I am eleven when I first ask Ma why she chose the name.
“Shouldn’t it be Kim’s No. 1 Hair Salon?” I ask as she peels the clear layer away from the white block stickers. Every two years on the eve of Tết, she retrieves the metal stepladder from the supply closet and reapplies fresh lettering.
“Everyone wants to be Number One. Two is better than one! Don’t you know? Now, hold the ladder still.” She climbs down one step at a time and takes a step back with her hands on her hips.
“A little crooked, huh. Better next time.”
The summer I turn twelve, I nearly kill someone in Las Vegas. We’re staying at the Mandalay Bay because Ma has a customer whose cousin scored us a discount suite. My younger brother Vincent is slow cooking with Ma in the Jacuzzi, while I venture into the tidal pool. I go in slowly at first, letting the motor-generated waves draw me in. They’re pulling me farther and farther until my feet can’t reach the cement floor. I go under, gulping water and flailing my arms to grab a hold of something. They latch on to the head of the black boy next to me. I push his head down in the water, trying to lift myself above the waves. He struggles under me, gurgling what are probably screams of surprise and distress. When the lifeguard on duty finally rips my hands off of him and drags me out of the pool, I look over his shoulder, searching for the boy I didn’t mean to drown. Even though my lungs are on fire, all I can think about is the sensation of the boy’s hair against my palms. I’d never felt hair like it. His curls were tight and rough, formed close together. Nothing like my own limp hair.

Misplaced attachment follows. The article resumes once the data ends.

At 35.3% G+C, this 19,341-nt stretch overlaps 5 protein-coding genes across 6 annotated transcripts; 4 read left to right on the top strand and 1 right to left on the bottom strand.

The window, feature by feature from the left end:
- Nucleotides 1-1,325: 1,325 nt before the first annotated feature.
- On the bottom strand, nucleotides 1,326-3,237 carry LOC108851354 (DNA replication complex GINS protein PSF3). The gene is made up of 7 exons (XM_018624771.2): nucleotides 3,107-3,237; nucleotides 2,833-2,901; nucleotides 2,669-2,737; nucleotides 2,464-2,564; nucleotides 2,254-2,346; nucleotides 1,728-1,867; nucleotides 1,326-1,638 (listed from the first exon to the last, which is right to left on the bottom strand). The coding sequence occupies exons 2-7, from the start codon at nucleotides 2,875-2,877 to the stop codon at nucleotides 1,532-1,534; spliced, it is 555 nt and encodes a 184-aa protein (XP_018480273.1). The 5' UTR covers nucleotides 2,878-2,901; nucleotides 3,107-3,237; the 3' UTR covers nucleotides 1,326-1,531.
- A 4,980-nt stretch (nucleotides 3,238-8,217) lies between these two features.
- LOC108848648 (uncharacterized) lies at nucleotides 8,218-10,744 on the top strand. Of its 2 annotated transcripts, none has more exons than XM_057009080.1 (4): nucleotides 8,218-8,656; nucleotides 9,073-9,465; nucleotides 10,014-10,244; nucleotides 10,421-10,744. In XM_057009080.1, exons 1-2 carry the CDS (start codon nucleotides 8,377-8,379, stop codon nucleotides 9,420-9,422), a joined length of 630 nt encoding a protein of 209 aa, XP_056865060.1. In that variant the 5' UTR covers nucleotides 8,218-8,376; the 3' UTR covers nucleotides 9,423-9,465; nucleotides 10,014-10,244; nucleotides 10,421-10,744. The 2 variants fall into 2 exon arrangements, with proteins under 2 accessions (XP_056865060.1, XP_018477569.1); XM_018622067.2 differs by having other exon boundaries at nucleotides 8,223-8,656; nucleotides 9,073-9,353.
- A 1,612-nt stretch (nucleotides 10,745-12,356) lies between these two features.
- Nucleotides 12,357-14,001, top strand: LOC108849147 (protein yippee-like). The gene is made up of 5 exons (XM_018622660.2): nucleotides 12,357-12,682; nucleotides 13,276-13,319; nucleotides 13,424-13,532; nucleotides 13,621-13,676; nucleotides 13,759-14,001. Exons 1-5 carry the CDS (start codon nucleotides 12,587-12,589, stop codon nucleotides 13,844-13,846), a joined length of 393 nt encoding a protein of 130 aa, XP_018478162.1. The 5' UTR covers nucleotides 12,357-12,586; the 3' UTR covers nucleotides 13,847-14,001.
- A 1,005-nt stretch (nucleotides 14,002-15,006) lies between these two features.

Later, after we’ve left Vegas and I am sitting in the waiting area of Kim’s No. 2, I am still fixated on his hair. I look around the waiting area. There is a napping old man and a girl a little older than me searching through the stacks of magazines I am charged with keeping organized on the coffee table.